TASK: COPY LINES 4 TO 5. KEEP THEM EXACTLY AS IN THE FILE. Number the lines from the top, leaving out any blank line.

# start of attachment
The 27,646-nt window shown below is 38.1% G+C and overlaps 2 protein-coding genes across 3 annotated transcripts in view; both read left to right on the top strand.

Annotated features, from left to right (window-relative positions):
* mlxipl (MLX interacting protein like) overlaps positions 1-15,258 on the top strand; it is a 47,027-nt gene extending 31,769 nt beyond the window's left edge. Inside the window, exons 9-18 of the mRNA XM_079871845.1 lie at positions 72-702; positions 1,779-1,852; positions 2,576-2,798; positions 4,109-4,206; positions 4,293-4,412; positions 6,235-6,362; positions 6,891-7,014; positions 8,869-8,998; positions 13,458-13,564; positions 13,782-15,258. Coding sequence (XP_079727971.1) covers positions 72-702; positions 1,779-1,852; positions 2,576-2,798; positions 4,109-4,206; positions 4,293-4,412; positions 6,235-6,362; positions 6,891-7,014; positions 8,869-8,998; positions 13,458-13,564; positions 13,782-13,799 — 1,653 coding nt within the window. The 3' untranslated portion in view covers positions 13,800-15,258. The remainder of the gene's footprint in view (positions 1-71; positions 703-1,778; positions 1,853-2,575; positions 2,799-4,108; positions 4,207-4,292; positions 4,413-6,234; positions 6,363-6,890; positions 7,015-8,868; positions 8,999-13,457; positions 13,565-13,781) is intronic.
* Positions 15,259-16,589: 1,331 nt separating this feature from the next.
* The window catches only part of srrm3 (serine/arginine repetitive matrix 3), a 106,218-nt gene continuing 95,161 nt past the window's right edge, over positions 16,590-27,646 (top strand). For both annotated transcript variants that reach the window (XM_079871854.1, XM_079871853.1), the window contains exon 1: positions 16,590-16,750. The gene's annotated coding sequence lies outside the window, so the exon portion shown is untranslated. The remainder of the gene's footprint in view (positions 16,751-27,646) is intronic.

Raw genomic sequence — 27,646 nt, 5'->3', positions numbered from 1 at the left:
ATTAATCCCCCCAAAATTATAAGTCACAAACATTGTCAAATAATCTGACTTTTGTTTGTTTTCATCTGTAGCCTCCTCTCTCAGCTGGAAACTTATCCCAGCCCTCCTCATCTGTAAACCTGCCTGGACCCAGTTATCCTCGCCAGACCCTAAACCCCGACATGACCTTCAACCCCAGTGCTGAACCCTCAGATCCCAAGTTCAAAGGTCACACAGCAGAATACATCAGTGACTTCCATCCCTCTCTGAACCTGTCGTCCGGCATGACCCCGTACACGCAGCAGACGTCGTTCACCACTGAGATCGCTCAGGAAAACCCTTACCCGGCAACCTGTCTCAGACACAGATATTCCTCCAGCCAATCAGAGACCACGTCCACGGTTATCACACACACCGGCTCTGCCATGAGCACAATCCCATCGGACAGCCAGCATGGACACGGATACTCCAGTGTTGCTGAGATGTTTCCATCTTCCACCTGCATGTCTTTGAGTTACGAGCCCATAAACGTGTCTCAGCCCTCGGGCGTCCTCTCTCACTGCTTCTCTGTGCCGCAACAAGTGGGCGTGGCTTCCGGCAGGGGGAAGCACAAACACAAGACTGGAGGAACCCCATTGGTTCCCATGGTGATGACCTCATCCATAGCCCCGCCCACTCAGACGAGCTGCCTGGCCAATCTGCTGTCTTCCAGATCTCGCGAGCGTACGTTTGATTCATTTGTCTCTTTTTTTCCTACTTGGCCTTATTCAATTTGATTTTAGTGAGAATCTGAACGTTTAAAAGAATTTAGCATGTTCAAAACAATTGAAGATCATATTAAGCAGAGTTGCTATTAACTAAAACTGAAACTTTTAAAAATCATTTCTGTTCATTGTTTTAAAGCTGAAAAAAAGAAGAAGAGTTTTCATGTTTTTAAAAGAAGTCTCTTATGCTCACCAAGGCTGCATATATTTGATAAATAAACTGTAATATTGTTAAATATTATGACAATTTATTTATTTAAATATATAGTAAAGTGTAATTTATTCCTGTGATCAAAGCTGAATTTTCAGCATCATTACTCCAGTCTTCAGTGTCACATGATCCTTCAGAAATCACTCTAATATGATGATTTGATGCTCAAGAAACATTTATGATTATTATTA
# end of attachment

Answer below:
* Positions 15,259-16,589: 1,331 nt separating this feature from the next.
* The window catches only part of srrm3 (serine/arginine repetitive matrix 3), a 106,218-nt gene continuing 95,161 nt past the window's right edge, over positions 16,590-27,646 (top strand). For both annotated transcript variants that reach the window (XM_079871854.1, XM_079871853.1), the window contains exon 1: positions 16,590-16,750. The gene's annotated coding sequence lies outside the window, so the exon portion shown is untranslated. The remainder of the gene's footprint in view (positions 16,751-27,646) is intronic.